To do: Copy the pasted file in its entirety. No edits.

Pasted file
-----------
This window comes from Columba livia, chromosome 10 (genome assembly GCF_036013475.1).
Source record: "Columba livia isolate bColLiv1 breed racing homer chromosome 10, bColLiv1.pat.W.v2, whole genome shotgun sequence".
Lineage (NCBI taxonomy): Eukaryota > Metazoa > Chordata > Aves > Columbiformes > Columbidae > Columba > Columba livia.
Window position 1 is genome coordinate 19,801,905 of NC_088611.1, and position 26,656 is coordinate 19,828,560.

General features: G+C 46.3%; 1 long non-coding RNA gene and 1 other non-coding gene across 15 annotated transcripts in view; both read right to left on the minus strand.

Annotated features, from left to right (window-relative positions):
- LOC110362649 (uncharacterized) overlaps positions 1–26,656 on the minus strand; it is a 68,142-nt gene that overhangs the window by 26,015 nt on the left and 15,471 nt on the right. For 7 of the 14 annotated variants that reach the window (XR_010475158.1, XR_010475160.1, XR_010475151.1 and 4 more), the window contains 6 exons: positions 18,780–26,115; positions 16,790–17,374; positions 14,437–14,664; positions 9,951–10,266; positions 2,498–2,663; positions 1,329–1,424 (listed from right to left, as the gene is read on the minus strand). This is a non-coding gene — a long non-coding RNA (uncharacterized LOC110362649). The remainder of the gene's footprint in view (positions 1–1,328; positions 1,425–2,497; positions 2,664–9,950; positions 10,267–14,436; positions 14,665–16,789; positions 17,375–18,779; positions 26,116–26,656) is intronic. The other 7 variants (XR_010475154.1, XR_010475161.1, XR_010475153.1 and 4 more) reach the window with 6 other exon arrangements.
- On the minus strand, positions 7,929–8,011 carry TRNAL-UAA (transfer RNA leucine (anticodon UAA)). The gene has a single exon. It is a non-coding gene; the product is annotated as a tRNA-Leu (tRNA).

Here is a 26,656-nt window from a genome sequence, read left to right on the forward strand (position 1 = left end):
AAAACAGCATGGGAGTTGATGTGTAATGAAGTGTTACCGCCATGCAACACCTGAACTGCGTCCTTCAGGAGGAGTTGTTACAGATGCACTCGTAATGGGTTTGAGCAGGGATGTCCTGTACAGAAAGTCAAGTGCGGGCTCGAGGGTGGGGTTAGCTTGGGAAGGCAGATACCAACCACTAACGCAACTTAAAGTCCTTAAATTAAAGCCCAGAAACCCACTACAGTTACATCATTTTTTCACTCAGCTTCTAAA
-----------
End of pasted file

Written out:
This window comes from Columba livia, chromosome 10 (genome assembly GCF_036013475.1).
Source record: "Columba livia isolate bColLiv1 breed racing homer chromosome 10, bColLiv1.pat.W.v2, whole genome shotgun sequence".
Lineage (NCBI taxonomy): Eukaryota > Metazoa > Chordata > Aves > Columbiformes > Columbidae > Columba > Columba livia.
Window position 1 is genome coordinate 19,801,905 of NC_088611.1, and position 26,656 is coordinate 19,828,560.

General features: G+C 46.3%; 1 long non-coding RNA gene and 1 other non-coding gene across 15 annotated transcripts in view; both read right to left on the minus strand.

Annotated features, from left to right (window-relative positions):
- LOC110362649 (uncharacterized) overlaps positions 1–26,656 on the minus strand; it is a 68,142-nt gene that overhangs the window by 26,015 nt on the left and 15,471 nt on the right. For 7 of the 14 annotated variants that reach the window (XR_010475158.1, XR_010475160.1, XR_010475151.1 and 4 more), the window contains 6 exons: positions 18,780–26,115; positions 16,790–17,374; positions 14,437–14,664; positions 9,951–10,266; positions 2,498–2,663; positions 1,329–1,424 (listed from right to left, as the gene is read on the minus strand). This is a non-coding gene — a long non-coding RNA (uncharacterized LOC110362649). The remainder of the gene's footprint in view (positions 1–1,328; positions 1,425–2,497; positions 2,664–9,950; positions 10,267–14,436; positions 14,665–16,789; positions 17,375–18,779; positions 26,116–26,656) is intronic. The other 7 variants (XR_010475154.1, XR_010475161.1, XR_010475153.1 and 4 more) reach the window with 6 other exon arrangements.
- On the minus strand, positions 7,929–8,011 carry TRNAL-UAA (transfer RNA leucine (anticodon UAA)). The gene has a single exon. It is a non-coding gene; the product is annotated as a tRNA-Leu (tRNA).

Here is a 26,656-nt window from a genome sequence, read left to right on the forward strand (position 1 = left end):
AAAACAGCATGGGAGTTGATGTGTAATGAAGTGTTACCGCCATGCAACACCTGAACTGCGTCCTTCAGGAGGAGTTGTTACAGATGCACTCGTAATGGGTTTGAGCAGGGATGTCCTGTACAGAAAGTCAAGTGCGGGCTCGAGGGTGGGGTTAGCTTGGGAAGGCAGATACCAACCACTAACGCAACTTAAAGTCCTTAAATTAAAGCCCAGAAACCCACTACAGTTACATCATTTTTTCACTCAGCTTCTAAA